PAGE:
Short On Federal Funding, Obamacare Enrollment Navigators Switch Tactics

Enrollment is down sharply on the federal health insurance marketplace this fall, and the consumer assistance groups that help with sign-ups think they know why.

They don’t have the staff to help as many customers as before because the Trump administration slashed funding. The federal government is spending $10 million this year on navigators who help individuals enroll in coverage. The government spent $36 million in 2017 and $63 million in 2016.

Fructose link to diabetes may be different for sodas than fruit

(Reuters Health) – – Sodas sweetened with fructose may have a greater impact on risk factors for diabetes than whole fruits that are natural sources of fructose, a research review suggests.

The link between fructose and diabetes has been unclear. Some research has suggested this relationship may be explained at least in part by what people eat and drink and whether they are overweight or obese.

For the current analysis, researchers examined data from 155 studies that assessed the effect of different food sources of fructose on blood glucose levels. Combined, these studies included about 5,000 people with and without diabetes.

FDA picks eight medical device firms to help battle opioid crisis

(Reuters) – Eight medical device makers, including a startup that uses virtual reality to treat chronic pain, topped an innovation contest aimed at addressing the opioid crisis, the U.S. Food and Drug Administration said on Friday.

Silicon Valley-based startup CognifiSense, which is developing the virtual reality therapy, and iPill Dispenser, which uses a biometrically controlled mobile app that aims to cut overconsumption by dispensing pills based on prescriptions, were among the winners of the FDA’s contest.

The health regulator will work directly with the companies to expedite the development and review of their devices in a manner similar to the agency’s Breakthrough Devices Program, which fast-tracks the review of certain products.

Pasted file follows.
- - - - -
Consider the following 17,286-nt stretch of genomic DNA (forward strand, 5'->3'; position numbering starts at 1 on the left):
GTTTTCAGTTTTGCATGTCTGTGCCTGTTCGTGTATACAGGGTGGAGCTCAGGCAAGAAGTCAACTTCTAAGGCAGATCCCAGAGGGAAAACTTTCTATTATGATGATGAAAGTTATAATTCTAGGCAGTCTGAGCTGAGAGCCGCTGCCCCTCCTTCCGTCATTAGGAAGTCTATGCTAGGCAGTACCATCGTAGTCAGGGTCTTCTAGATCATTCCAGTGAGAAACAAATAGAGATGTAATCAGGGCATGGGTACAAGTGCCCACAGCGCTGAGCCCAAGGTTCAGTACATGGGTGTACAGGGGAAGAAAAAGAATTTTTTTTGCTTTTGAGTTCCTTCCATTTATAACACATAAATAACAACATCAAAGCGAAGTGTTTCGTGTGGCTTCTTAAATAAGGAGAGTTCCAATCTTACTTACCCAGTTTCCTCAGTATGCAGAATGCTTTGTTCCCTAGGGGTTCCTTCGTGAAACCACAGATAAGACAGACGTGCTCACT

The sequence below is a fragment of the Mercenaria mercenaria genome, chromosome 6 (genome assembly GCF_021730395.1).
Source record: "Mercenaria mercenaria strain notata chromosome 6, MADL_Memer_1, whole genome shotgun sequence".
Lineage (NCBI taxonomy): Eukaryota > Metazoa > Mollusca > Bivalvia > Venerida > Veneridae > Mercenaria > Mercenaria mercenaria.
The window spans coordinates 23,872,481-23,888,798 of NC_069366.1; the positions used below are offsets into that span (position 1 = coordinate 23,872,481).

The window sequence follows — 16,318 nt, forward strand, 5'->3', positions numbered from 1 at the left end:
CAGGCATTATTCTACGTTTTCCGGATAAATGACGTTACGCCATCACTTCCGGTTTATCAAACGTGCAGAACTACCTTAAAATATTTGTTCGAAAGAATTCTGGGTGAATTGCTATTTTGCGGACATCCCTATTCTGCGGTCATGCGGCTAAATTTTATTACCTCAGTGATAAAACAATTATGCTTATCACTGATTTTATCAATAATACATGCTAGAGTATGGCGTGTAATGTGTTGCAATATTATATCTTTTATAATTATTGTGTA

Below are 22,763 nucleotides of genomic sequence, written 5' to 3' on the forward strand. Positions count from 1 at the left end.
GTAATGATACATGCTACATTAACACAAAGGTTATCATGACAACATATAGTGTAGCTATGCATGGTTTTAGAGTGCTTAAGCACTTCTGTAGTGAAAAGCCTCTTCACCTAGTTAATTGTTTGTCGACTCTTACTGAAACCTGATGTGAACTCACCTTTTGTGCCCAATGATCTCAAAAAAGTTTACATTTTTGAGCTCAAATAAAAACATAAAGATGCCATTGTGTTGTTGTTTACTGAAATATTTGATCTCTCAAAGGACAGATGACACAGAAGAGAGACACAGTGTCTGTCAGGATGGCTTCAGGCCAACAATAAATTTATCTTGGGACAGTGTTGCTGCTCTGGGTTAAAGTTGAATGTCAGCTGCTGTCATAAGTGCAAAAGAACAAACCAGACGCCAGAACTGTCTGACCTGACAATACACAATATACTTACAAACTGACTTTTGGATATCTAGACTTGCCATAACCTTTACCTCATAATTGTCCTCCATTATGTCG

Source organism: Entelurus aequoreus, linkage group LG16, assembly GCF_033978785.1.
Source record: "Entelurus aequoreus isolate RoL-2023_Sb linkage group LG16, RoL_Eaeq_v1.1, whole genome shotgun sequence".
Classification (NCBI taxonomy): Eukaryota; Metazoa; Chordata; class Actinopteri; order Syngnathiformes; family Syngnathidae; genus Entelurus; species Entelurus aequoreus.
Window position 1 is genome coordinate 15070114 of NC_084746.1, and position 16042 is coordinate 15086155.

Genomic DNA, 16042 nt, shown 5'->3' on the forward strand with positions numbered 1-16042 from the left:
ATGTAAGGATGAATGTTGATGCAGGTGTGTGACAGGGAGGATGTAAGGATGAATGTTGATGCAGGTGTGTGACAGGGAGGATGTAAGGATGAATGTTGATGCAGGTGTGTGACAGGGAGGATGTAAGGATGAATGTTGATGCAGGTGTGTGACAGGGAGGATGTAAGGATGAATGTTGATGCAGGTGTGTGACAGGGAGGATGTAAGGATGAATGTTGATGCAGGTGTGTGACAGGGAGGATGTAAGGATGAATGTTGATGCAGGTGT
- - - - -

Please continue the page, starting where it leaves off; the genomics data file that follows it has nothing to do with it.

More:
Doctors’ Office Dementia Tests Are Often Wrong: Study

News Picture: Doctors' Office Dementia Tests Are Often Wrong: StudyBy Alan Mozes
HealthDay Reporter

Latest Alzheimer’s News

WEDNESDAY, Nov. 28, 2018 (HealthDay News) — Fast tests designed to help primary care doctors rapidly spot dementia in their elderly patients often get it wrong, a new British report contends.

The finding concerns three widely used quick dementia tests: the “Mini-Mental State Examination” (intended to assess mental orientation and verbal memory); the “Memory Impairment Screen” (which tests verbal memory); and “Animal Naming” (which gives patients one minute to quickly name as many animals as they can).

Under Trump, Number Of Uninsured Kids Rose For First Time This Decade

After years of steady decline, the number of U.S. children without health insurance rose by 276,000 in 2017, according to a Georgetown University report released Thursday.

While not a big jump statistically — the share of uninsured kids rose to 5 percent in 2017 from 4.7 percent a year earlier — it is still striking. The uninsured rate typically remains stable or drops during times of economic growth. In September, the U.S. unemployment rate hit its lowest level since 1969.